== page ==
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Tech, Bitcoin, Lithium… what’s next?

“The four most dangerous words in investing are ‘This time it’s different’”

That quote, from famed — if these days, lesser known — investor Sir John Templeton, is one of the most important foundations for investors.

Dot.com boom: This time it’s different!

Bitcoin: This time it’s different!

Mining ‘super cycle’: This time it’s different!

Lithium boom: This time it’s different!

Except, well, it wasn’t.

Hence Sir John’s warning.

Hope springs eternal. Greed closely follows.

And for some of us, that combination — when applied to a plausible story told by a confident saleswoman — well, it’s seductive.

“It’s going to be huge” (We can already visualise how we’re going to spend the fortune we’ll make)

“Don’t miss out” (Greed’s cousin, envy, is never far away, and we just can’t stand to see our brother-in-law get rich while we miss out)

“Get in before the crowd wakes up” (We like to be told we’re smarter than everyone else. It’s good for the ego)

True: China will consume more commodities

Inconvenient and also true: Mining companies will dig more holes, and the offsetting growth in supply will keep prices in check

True: Electric cars will need more lithium

Inconvenient and also true: The current demand is very small, and there’s no shortage of miners trying to capitalise. See above.

True: Some people think Bitcoin might replace gold and/or sovereign currency

Inconvenient and also true: There’s no sign that the probability of either is meaningful, and even if true, that the current price can be reasonably assessed as good value

And on it goes.

But…

But — and this is where I get into dangerous territory — we need to be careful.

One of my favourite quotes comes from Thomas Jefferson:

“In matters of style, swim with the current; in matters of principle, stand like a rock”

So it’s important to differentiate between the investing principles that (almost) never change, and the companies, products and technologies that do.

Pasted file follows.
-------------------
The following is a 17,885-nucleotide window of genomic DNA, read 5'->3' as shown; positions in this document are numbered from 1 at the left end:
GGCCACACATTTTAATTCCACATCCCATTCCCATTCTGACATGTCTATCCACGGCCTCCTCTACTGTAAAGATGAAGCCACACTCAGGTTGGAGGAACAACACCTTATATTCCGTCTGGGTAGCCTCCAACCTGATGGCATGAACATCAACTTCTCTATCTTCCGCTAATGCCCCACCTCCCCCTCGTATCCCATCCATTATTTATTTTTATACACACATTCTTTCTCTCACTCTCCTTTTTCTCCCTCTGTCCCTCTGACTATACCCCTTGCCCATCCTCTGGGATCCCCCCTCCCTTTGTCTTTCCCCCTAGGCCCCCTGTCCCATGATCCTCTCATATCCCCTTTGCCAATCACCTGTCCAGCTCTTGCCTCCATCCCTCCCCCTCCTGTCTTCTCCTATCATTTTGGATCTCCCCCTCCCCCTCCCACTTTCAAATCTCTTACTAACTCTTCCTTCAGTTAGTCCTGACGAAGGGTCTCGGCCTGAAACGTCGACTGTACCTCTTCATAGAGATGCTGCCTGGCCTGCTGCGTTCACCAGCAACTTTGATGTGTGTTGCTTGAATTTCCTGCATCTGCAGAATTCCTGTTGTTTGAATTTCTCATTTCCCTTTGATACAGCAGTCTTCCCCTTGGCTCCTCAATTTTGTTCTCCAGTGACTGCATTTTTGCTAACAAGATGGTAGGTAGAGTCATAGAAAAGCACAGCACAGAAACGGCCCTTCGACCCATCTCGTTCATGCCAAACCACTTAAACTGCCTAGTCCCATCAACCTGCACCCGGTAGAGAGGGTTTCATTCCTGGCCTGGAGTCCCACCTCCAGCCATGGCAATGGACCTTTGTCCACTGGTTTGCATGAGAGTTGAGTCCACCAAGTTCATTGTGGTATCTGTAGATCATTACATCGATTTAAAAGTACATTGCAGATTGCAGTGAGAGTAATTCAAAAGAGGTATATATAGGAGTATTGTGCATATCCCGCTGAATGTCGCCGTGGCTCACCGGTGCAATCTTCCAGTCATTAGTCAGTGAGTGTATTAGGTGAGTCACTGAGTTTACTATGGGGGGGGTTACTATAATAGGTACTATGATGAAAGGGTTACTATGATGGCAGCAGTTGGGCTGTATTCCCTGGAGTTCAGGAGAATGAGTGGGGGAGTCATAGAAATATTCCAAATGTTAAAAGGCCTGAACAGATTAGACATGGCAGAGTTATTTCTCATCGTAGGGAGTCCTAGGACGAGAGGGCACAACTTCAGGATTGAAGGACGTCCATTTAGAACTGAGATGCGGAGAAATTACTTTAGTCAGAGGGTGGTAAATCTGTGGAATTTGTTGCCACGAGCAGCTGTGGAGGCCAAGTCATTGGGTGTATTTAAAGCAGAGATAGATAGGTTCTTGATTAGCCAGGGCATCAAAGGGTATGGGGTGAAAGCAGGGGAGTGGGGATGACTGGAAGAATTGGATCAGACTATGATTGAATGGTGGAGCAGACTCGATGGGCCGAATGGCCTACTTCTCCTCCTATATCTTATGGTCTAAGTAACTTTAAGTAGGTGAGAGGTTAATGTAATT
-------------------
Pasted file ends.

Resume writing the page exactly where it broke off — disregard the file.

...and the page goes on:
Here are some things I think are “different this time”:

Brands are less universal than any time in the last 70 years

We don’t all sit down to the 6.00pm news on a Sunday, and see the same ads. We see and react to different things.

Consumers are less homogenous

This follows somewhat from the last one. There was a time when you either drank VB or Tooheys Draught and you were either a Holden or Ford man (Holden, obviously). You were either ‘us’ or ‘them’. These days, you can find (or create) your tribe on social media, and our preferences are splintering accordingly. At last count, there were three craft beer brands for every adult in the country (probably not, but I couldn’t prove otherwise).

Technology doesn’t change the ‘what’, but it smashes the ‘how’

There’s little that’s different in our shopping, wearing, reading or watching preferences. But the opportunity to do those things when and where we want to, from a seemingly unlimited range of potential vendors, is unprecedented.

Technology has made everything faster

It took decades to go from party line phones, to rotary dial phones and then to push button phones (kids, ask your parents, or just Google it). Then a little over a decade from the introduction of the iPhone to having a world (literally) of information, entertainment and, well, everything at your fingertips.

Business models are being upended, disrupted and superseded at breakneck speed. (Just look at multiple Motley Fool recommendation Nanosonics (ASX: NAN), up 25% this morning, for evidence.

Cheap money makes a difference

This one is probably transitory. But for now, with interest rates so low and so much Venture Capital cash sloshing around, companies are buying customers (and making huge losses) at a rate of knots. I’ve long said ‘You can only be as profitable as your least rational competitor allows you to be’. VC money is that, but on steroids.

If some of that cheap money really wants to shake up an industry, you’d better watch out. Companies like Tesla, Beyond Meat and Uber would have been dead and buried long ago without the billions that VCs are suddenly prepared to throw around. That just didn’t happen — at this scale — a decade ago.

Foolish takeaway

In our modern world, the investor needs to be more astute and thoughtful than ever.

It’s vital to capably discern between ‘principle’ and ‘style’.

And here’s a shortcut: if in doubt, ‘follow the money’.

(That’s consumer and business money, not flashy venture capital. A whole lot of that is going to be blown up. That’s one thing that isn’t different this time!)

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Scott Phillips has no position in any of the stocks mentioned. The Motley Fool Australia's parent company Motley Fool Holdings Inc. owns shares of Nanosonics Limited. The Motley Fool Australia has recommended Nanosonics Limited. We Fools may not all hold the same opinions, but we all believe that considering a diverse range of insights makes us better investors. The Motley Fool has a disclosure policy. This article contains general investment advice only (under AFSL 400691). Authorised by Scott Phillips.

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